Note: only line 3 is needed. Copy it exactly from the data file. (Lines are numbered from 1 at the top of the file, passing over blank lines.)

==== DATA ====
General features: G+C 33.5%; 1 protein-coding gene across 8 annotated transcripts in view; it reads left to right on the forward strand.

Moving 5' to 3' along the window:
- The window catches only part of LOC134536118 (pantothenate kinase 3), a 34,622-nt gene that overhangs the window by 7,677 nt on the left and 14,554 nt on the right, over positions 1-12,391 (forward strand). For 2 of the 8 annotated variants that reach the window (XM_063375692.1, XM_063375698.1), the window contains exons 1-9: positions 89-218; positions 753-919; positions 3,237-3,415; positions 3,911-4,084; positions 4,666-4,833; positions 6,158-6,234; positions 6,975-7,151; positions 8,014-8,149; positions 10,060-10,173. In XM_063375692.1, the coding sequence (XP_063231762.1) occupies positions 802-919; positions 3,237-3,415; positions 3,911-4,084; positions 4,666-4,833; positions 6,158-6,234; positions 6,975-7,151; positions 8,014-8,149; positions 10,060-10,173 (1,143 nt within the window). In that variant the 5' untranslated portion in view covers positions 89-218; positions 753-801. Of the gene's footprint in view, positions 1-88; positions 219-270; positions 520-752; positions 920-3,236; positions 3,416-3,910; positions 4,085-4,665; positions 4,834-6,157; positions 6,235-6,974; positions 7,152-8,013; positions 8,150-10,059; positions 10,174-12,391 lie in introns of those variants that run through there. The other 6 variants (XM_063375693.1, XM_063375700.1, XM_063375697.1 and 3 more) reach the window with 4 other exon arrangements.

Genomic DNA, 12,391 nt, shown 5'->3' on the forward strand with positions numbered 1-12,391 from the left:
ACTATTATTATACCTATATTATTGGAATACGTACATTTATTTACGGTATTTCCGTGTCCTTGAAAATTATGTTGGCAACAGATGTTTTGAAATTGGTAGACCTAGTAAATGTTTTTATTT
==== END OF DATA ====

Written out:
- The window catches only part of LOC134536118 (pantothenate kinase 3), a 34,622-nt gene that overhangs the window by 7,677 nt on the left and 14,554 nt on the right, over positions 1-12,391 (forward strand). For 2 of the 8 annotated variants that reach the window (XM_063375692.1, XM_063375698.1), the window contains exons 1-9: positions 89-218; positions 753-919; positions 3,237-3,415; positions 3,911-4,084; positions 4,666-4,833; positions 6,158-6,234; positions 6,975-7,151; positions 8,014-8,149; positions 10,060-10,173. In XM_063375692.1, the coding sequence (XP_063231762.1) occupies positions 802-919; positions 3,237-3,415; positions 3,911-4,084; positions 4,666-4,833; positions 6,158-6,234; positions 6,975-7,151; positions 8,014-8,149; positions 10,060-10,173 (1,143 nt within the window). In that variant the 5' untranslated portion in view covers positions 89-218; positions 753-801. Of the gene's footprint in view, positions 1-88; positions 219-270; positions 520-752; positions 920-3,236; positions 3,416-3,910; positions 4,085-4,665; positions 4,834-6,157; positions 6,235-6,974; positions 7,152-8,013; positions 8,150-10,059; positions 10,174-12,391 lie in introns of those variants that run through there. The other 6 variants (XM_063375693.1, XM_063375700.1, XM_063375697.1 and 3 more) reach the window with 4 other exon arrangements.